The club holds two Bocce Tournaments a year, a yearly picnic, a Children’s Christmas Party for families draws crowds of over 800, a yearly golf tournament, a Halloween Night, a Scholarship Night for graduating high school seniors, a dinner honoring Past Presidents, an anniversary dinner, yearly picnics, opera nights, charitable events, scholarship dinners, sports nights, pizza nights, and even boxing matches. Club dinner dances are very popular with attendance numbering over 500 people.
The club hosts a welcome reception for each new Italian Consul General for the San Francisco region, and also hosts delegations for different Italian cities. Most recently a reception for the Mayor of Genoa and a delegation from the city of Isola della Femmine. Besides, before the pandemic, the club had Italian classes for children called “Bambini Ciao.”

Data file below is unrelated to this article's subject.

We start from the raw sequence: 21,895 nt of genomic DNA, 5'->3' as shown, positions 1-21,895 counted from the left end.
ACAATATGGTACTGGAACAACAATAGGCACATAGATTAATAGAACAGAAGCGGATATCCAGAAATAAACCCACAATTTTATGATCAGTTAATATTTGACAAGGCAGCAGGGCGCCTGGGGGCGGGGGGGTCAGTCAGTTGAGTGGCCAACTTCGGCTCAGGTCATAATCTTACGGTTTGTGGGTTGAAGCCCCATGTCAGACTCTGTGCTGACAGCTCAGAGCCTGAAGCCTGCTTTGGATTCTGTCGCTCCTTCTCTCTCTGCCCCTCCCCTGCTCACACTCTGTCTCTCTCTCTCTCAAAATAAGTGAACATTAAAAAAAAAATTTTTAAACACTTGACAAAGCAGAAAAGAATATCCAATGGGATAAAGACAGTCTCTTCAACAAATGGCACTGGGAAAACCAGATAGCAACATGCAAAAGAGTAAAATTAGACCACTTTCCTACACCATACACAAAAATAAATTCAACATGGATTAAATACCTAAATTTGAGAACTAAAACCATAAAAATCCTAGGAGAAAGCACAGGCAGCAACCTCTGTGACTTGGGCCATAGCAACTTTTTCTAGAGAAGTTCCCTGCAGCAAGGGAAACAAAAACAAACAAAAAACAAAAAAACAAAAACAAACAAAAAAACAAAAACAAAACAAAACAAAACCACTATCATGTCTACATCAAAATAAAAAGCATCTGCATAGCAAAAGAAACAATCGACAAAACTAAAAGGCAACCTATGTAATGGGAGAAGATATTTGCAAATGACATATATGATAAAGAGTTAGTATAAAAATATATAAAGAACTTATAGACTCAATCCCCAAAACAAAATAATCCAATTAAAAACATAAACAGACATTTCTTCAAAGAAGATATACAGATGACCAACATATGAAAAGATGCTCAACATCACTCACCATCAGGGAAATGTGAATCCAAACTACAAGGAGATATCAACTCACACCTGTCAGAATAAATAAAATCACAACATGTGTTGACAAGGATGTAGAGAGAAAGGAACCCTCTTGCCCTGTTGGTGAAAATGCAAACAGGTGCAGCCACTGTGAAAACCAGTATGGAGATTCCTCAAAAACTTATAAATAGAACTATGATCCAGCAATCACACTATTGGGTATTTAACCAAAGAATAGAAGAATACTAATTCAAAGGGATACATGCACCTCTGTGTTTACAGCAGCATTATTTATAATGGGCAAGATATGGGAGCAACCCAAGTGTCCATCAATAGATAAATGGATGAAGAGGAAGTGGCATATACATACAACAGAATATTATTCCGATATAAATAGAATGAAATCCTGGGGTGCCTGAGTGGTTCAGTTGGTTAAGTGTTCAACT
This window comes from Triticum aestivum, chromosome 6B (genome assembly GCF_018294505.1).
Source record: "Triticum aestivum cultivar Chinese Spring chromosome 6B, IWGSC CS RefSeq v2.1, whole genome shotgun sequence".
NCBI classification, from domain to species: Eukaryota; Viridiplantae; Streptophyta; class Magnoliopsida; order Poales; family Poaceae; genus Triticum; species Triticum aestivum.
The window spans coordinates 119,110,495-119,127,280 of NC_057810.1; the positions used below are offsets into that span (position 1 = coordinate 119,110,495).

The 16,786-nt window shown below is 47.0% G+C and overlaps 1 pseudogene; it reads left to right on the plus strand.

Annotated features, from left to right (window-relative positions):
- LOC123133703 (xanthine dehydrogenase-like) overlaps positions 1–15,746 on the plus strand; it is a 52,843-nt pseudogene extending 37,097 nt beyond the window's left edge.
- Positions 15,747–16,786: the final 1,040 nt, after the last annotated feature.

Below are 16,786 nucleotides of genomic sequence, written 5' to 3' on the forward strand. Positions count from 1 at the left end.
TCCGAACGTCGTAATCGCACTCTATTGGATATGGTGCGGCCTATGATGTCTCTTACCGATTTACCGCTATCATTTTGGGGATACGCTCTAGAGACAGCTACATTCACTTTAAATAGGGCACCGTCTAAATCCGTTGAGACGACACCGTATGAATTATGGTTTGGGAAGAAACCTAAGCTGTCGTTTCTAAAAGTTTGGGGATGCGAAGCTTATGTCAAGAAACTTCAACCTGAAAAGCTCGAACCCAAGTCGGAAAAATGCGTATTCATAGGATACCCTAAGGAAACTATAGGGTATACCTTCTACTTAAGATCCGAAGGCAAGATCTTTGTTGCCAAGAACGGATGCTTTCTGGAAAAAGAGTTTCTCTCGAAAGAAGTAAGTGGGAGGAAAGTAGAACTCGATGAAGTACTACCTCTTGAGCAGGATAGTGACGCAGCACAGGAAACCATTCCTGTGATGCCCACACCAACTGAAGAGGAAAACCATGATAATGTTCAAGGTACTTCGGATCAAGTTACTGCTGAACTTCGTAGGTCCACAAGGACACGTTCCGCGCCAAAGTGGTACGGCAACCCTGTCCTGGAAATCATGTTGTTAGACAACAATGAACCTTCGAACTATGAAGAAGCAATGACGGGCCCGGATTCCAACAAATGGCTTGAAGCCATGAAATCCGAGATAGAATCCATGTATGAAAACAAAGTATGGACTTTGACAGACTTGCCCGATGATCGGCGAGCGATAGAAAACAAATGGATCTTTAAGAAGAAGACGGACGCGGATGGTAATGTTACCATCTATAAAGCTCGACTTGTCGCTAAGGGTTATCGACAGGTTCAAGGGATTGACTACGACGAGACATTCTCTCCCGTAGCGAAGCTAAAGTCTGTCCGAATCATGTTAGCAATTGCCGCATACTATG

Today, the Colombo Club is recognized as one the largest Italian social clubs in the United States. It is firmly committed to the ideals of the charter members, striving to provide families and guests with social activities that honor Italian heritage and preserve traditional Italian customs. The gatherings of the original group of men who longed for companionship and a connection to Italy has grown to a fraternity of more than 1000 members in the Colombo Club and 167 members in the Colombo Club Women’s Club.
What is the history of Italian emigration to Oakland, California? Who were the Italians who arrived there?